The fool in the flame

There’s fire flashing through the speech of Jeremiah and Jesus, holy fire, dangerous fire. Fire is bright and warm, a symbol of hearth and home, and fire is uncontrollable, uncontainable, unquenchable. What fire do you see when you listen to the words of Jesus and Jeremiah?

Moses saw the fire before he heard any words. He was keeping the sheep of his father-in-law Jethro when something caught his attention: the bush was blazing, yet it was not consumed. “I must turn and look at this great sight, and see why the bush is not burned up,” he said. But then God called to him out of the bush, saying, “I have observed the misery of my people and I have heard their cry on account of their taskmasters. Indeed, I know their sufferings, and I have come down to deliver them.” God sent Moses to Pharao to bring God’s people out of Egypt. For Moses, the curious fire of the burning bush became a fire within as he set out to serve God in the struggle for liberation of God’s people.

When Jesus was born in Bethlehem, angels and shepherds saw the fire. “Glory to God,” the angels sang, “and peace on earth!” Both heavenly and earthly voices praised God for sending the one who would “guide our feet into the way of peace.”

We have to admit we’re more than a little shaken by Jesus’ own words that come to us from further down the road to Jerusalem, “Do you think that I have come to bring peace to the earth?” he asks, “No, I tell you, but rather division.” What happened to peace on earth?

We shouldn’t be surprised, though. When his parents took Jesus to the temple to be dedicated, old Simeon, holding the baby in his arms, said to Mary, “This child is destined for the falling and the rising of many in Israel, and to be a sign that will be opposed so that the inner thoughts of many will be revealed – and a sword will pierce your own soul too.” Division was part of his life from the beginning. Perhaps you remember his first sermon at home in Nazareth, when people were ready to hurl him off the cliff after hearing what he had to say.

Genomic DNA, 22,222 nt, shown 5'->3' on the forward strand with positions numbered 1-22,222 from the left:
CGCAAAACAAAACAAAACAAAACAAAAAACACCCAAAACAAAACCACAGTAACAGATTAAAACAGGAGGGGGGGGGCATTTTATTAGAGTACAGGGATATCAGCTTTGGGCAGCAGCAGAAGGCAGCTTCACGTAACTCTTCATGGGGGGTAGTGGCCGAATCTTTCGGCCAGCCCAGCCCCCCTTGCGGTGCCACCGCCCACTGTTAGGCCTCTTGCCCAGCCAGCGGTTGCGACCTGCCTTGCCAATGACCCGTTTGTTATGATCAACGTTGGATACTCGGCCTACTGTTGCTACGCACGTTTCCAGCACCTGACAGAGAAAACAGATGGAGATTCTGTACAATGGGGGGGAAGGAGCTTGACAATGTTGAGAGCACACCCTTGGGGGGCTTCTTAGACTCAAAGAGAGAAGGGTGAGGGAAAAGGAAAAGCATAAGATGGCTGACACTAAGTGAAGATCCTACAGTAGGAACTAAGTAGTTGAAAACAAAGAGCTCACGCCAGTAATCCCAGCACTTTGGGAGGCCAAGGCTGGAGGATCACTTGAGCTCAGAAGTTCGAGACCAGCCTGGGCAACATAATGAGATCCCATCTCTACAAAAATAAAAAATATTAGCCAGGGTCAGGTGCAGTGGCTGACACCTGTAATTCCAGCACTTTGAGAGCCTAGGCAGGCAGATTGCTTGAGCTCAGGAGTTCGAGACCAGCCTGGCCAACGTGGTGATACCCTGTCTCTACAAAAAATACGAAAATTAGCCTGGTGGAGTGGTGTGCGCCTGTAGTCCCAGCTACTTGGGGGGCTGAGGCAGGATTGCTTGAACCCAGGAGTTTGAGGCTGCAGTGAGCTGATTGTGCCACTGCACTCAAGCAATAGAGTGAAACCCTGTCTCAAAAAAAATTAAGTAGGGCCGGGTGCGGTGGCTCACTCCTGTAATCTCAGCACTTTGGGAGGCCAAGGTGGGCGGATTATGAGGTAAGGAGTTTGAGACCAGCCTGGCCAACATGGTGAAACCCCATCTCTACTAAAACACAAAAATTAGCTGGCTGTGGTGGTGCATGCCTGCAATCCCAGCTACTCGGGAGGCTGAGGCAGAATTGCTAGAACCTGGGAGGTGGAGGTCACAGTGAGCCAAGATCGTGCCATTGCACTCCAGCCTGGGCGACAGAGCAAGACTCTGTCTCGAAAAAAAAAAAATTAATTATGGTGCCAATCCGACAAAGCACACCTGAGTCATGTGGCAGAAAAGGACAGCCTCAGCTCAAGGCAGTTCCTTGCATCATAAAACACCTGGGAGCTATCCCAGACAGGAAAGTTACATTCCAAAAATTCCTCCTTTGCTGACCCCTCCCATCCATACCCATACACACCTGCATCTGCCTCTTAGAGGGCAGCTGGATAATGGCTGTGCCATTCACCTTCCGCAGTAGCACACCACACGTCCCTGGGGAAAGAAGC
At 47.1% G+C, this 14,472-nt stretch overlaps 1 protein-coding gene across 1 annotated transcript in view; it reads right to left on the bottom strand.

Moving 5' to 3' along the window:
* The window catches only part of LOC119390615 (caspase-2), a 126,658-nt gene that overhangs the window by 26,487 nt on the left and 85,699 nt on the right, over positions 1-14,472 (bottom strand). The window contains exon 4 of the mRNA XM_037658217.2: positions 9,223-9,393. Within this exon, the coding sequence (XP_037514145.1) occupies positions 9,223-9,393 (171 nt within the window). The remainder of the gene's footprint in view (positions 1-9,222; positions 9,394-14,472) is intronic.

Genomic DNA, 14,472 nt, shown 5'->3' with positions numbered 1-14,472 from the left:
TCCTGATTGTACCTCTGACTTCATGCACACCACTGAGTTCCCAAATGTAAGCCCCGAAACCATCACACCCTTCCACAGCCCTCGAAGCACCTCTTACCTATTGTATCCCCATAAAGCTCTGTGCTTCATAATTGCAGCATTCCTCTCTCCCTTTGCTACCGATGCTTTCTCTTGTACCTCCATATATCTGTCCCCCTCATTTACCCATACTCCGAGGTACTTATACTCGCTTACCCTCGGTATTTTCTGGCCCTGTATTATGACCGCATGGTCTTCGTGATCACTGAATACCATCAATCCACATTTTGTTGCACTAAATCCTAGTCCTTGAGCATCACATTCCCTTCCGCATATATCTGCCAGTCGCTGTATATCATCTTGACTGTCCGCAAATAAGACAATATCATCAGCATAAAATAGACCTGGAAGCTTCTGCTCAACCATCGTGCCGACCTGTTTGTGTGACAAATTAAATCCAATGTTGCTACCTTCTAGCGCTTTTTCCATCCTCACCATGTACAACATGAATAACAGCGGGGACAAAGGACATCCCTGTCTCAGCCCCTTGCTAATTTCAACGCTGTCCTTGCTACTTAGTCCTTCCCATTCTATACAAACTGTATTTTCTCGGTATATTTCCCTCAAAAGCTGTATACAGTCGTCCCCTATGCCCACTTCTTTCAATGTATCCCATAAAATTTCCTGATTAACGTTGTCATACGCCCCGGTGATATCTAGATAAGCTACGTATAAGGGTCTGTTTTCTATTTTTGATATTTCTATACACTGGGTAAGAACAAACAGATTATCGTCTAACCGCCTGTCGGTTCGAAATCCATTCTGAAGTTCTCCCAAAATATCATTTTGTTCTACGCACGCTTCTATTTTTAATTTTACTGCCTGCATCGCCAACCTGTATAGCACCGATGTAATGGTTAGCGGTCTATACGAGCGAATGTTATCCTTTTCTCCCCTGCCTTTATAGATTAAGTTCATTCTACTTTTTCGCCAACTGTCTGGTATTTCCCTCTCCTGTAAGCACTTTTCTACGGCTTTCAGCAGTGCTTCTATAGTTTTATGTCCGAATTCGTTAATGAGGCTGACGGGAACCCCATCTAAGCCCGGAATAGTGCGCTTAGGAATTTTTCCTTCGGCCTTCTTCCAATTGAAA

“Do you think that I have come to bring peace to the earth?” Yes, we do, because we long for harmony, but we easily forget that it’s a costly peace that disturbs the status quo and awakens the powers that oppose God’s reign. Not everyone welcomes God’s peace in the person of Jesus, and even the ones who do, don’t do it all the time. Jesus’ ministry triggers resistance and rejection. We easily forget that Jesus didn’t come to validate the social realities we have constructed, but to set them on fire with his life of compassion and justice. “Five in one household will be divided, three against two and two against three; father against son and daughter against mother.” Jesus’ mission results in disputes and divisions as people are either embraced or repelled by what God is doing through him.

Perhaps he sounds extreme because he has to push back against the meek and mild projections of our religious imagination – we rather like a nice Jesus who is kind to us and a little stricter with others. But the peace of God doesn’t make nice with the power of sin. Jesus is on the way to Jerusalem, on the way to the ultimate confrontation between God and sin.

“I came to bring fire to the earth, and how I wish it were already kindled!” What kind of fire is that? Is it the fire of judgment that rained out of heaven on Sodom and Gomorrah? Or is it the fire after the final harvest when the wheat is gathered in and the chaff is burned?Is it the fire that purifies, the fire that burns “thy dross to consume and thy gold to refine” as the hymn puts it? Or is it the fire on the mountain, the fire of divine presence and revelation that sets the bush ablaze without consuming it? Is it the fire of the word that burned in the hearts of the prophets? Or is it the fire of deliverance, the pillar of fire by night which led the Hebrews from slavery to freedom? “He will baptize you with the Holy Spirit and fire,” John the Baptist said of Jesus, and we are left wondering if perhaps the fire Jesus came to bring was the wildfire of Pentecost. I’m not sure we have to choose one or the other. Actually, I think it is very good for us to hear all those fiery echoes when we listen to Jesus, and to hear them anew in light of his life, particularly in light of his cross and resurrection.